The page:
Lectionary reading for 12/10/2021: Isaiah 12:2-6; Amos 8:4-12; 2 Corinthians 9:1-15
Selected passage for reflection: 2 Corinthians 9:1-15
2 Corinthians 9:1-15
The Collection for Christians at Jerusalem
9 Now it is not necessary for me to write you about the ministry to the saints, 2 for I know your eagerness, which is the subject of my boasting about you to the people of Macedonia, saying that Achaia has been ready since last year; and your zeal has stirred up most of them. 3 But I am sending the brothers in order that our boasting about you may not prove to have been empty in this case, so that you may be ready, as I said you would be; 4 otherwise, if some Macedonians come with me and find that you are not ready, we would be humiliated—to say nothing of you—in this undertaking. 5 So I thought it necessary to urge the brothers to go on ahead to you, and arrange in advance for this bountiful gift that you have promised, so that it may be ready as a voluntary gift and not as an extortion.
6 The point is this: the one who sows sparingly will also reap sparingly, and the one who sows bountifully will also reap bountifully. 7 Each of you must give as you have made up your mind, not reluctantly or under compulsion, for God loves a cheerful giver. 8 And God is able to provide you with every blessing in abundance, so that by always having enough of everything, you may share abundantly in every good work. 9 As it is written,
“He scatters abroad, he gives to the poor;
his righteousness endures forever.”
10 He who supplies seed to the sower and bread for food will supply and multiply your seed for sowing and increase the harvest of your righteousness. 11 You will be enriched in every way for your great generosity, which will produce thanksgiving to God through us; 12 for the rendering of this ministry not only supplies the needs of the saints but also overflows with many thanksgivings to God. 13 Through the testing of this ministry you glorify God by your obedience to the confession of the gospel of Christ and by the generosity of your sharing with them and with all others, 14 while they long for you and pray for you because of the surpassing grace of God that he has given you. 15 Thanks be to God for his indescribable gift!
Several years ago, a coworker of mine had a stress-induced health issue that sent her to the hospital. While her children were staying with a relative, another friend and I assumed the role of caring for her home, so that when she returned she would be comfortable and not worry about cleaning. When we entered the home, we found it in complete disorder. The weight of all that she had been carrying was immediately evident to us—a single mother of two young boys working in an emotionally draining ministry and struggling to make ends meet. No wonder her health had faltered. The two of us cried together on the couch before we could begin to pick up the pieces. Other coworkers later joined the efforts. The director set to giving the space a fresh coat of paint. People donated to fill the family’s refrigerator. Her colleagues and friends entered into the messiness of her situation and gave of themselves when she was in need.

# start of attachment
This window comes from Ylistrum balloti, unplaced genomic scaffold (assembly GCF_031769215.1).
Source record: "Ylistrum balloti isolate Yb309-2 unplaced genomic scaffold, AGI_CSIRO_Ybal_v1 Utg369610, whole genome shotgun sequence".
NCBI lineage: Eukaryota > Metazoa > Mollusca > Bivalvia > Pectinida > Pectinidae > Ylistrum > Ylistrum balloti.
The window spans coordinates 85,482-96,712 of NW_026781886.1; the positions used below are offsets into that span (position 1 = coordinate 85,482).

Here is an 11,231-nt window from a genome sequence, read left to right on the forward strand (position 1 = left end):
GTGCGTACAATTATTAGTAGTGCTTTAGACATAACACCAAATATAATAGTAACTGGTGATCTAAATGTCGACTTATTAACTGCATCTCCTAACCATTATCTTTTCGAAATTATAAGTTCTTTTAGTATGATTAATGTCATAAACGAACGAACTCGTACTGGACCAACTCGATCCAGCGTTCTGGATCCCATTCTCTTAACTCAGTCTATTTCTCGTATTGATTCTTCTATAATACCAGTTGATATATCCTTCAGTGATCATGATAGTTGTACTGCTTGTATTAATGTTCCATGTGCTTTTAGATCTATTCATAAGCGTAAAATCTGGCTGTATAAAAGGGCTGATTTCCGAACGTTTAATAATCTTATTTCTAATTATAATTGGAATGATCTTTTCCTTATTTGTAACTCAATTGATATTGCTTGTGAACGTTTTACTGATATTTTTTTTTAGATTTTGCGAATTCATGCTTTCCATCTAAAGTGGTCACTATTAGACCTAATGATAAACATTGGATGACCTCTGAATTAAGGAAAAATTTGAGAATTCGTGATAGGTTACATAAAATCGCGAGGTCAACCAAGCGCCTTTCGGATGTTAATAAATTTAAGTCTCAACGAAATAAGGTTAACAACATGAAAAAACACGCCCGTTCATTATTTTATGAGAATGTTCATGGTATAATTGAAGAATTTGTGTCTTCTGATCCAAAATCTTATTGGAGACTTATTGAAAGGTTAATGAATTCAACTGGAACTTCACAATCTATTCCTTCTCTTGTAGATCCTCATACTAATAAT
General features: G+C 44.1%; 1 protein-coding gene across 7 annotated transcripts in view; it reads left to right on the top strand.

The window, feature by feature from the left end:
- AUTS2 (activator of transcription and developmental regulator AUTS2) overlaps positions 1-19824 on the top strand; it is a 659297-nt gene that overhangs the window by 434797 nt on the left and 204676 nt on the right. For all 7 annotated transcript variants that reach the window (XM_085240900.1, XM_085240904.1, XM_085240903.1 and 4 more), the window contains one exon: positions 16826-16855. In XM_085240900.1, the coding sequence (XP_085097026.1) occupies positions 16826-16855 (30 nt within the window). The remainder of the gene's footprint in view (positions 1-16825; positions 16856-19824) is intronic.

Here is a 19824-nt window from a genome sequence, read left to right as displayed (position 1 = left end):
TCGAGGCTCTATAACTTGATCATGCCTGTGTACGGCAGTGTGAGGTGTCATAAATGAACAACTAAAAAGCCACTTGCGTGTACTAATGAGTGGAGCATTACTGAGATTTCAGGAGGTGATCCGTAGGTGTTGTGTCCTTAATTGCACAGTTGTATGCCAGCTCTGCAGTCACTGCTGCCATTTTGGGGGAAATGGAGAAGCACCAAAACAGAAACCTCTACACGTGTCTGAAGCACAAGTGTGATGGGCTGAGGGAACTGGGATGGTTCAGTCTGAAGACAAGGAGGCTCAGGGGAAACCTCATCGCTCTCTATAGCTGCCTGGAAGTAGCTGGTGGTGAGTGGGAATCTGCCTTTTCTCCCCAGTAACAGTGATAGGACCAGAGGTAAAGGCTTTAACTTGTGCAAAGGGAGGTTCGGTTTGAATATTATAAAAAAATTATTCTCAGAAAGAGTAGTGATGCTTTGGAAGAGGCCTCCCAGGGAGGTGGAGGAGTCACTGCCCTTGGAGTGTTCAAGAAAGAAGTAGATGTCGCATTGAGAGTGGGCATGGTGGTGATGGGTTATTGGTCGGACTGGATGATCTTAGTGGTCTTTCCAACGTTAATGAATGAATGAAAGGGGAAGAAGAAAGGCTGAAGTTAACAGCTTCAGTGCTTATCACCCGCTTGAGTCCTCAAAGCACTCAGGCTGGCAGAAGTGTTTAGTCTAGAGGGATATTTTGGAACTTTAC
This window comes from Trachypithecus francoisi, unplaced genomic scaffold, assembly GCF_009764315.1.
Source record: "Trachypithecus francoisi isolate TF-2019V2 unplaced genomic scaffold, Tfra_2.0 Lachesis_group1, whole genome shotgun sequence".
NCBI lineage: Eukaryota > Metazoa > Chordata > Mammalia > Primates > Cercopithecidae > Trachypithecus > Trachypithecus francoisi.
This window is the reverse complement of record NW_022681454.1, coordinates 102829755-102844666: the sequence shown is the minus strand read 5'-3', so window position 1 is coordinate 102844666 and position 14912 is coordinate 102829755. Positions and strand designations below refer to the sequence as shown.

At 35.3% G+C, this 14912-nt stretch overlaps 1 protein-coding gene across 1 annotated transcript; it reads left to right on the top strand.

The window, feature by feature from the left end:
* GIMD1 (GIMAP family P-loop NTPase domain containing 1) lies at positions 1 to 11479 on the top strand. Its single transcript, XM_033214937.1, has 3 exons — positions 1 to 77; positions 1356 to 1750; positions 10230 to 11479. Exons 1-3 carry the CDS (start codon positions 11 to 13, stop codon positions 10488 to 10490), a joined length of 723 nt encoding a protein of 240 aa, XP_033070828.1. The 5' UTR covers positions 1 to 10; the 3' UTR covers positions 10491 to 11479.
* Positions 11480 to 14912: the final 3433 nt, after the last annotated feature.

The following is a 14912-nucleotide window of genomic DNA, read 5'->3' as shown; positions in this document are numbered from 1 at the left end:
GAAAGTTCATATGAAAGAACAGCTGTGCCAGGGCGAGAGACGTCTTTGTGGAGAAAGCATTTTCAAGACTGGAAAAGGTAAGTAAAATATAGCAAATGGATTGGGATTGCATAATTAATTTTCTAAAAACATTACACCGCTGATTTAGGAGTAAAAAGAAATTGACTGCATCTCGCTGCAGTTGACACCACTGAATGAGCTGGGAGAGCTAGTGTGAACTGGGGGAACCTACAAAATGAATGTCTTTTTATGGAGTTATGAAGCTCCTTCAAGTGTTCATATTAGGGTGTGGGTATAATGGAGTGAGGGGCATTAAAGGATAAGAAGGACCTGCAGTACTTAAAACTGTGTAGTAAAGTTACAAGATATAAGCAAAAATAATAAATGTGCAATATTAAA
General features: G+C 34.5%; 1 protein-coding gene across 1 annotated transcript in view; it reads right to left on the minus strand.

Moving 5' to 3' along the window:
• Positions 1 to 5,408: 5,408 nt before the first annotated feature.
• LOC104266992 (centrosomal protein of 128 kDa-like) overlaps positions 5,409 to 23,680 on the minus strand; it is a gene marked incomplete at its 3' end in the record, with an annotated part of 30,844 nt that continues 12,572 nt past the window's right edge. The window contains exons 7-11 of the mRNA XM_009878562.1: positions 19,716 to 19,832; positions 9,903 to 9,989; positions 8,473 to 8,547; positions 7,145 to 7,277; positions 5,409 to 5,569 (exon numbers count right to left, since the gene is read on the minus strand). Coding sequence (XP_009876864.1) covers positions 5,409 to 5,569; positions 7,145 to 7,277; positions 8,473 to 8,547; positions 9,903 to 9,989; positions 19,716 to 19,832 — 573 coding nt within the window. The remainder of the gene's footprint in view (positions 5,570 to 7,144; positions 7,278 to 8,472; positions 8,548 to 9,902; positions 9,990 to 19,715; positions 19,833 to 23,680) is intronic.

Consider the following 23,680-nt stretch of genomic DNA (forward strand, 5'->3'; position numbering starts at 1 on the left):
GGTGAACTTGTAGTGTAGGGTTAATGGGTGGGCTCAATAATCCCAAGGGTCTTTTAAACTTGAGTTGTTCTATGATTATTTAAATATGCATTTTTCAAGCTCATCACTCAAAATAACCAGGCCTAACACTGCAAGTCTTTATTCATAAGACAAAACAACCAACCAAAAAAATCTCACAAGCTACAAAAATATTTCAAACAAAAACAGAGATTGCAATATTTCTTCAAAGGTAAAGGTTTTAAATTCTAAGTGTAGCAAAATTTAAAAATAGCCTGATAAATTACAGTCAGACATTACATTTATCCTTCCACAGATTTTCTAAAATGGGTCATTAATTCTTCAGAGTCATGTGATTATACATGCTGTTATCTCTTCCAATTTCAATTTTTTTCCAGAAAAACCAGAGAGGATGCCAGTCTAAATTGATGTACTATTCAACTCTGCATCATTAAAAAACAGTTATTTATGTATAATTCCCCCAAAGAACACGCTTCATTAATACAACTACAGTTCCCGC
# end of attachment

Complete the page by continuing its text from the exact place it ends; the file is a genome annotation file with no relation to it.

In this passage, Paul is reaching out to the church of Achaia, reminding them of their commitment to raise money for the needs of the church in Jerusalem. For Paul, giving from their hearts—not because they are coerced or guilted into giving—means participation in God’s economy of sharing and interdependence. It not only provides resources to those who need them, the act of giving is also a thank offering to God. It is an opportunity for the church to witness to the resurrection of Christ.
“Give as you have made up your mind,” Paul states. Sometimes our early commitments wane with time. Other times we make our decisions out of fear rather than love. We find ourselves acting in self-preservation or with a scarcity mentality. Remember the panic shopping of March 2020? The fear of not enough remains for many of us, but as Paul saw in the Jerusalem collection, by giving generously we have the opportunity to proclaim a counter narrative—that there is enough. God fulfills our needs and makes things right.
When our coworker returned from the hospital, she was overwhelmed by the gift. All who had participated were moved to tears. Together, we thanked God. The Advent season reminds us that God is with us, and that through Christ, God will bring injustice and suffering to an end. May we give as an act of righteousness, a testament to the gospel, a declaration of love and gratitude to God, an act of worship.
Have you ever been overwhelmed by another’s generosity? Take a moment to write out your gratitude to God for those who have helped you along the way. Is God calling you to address a need in your community? Take the first step.
Holy God, you are our provider. We thank you for your salvation history and for those who have been generous with us personally. Lead us to share with others out of your abundance.
About the Author
Alex Hofmann Macias serves as Director of Academic Programming at North Park Theological Seminary. A native of Tucson, AZ, she now lives just outside of Chicago with her husband and two children. Alex is a lover of foreign films, good food, novels, laughing, and singing really loud in the car.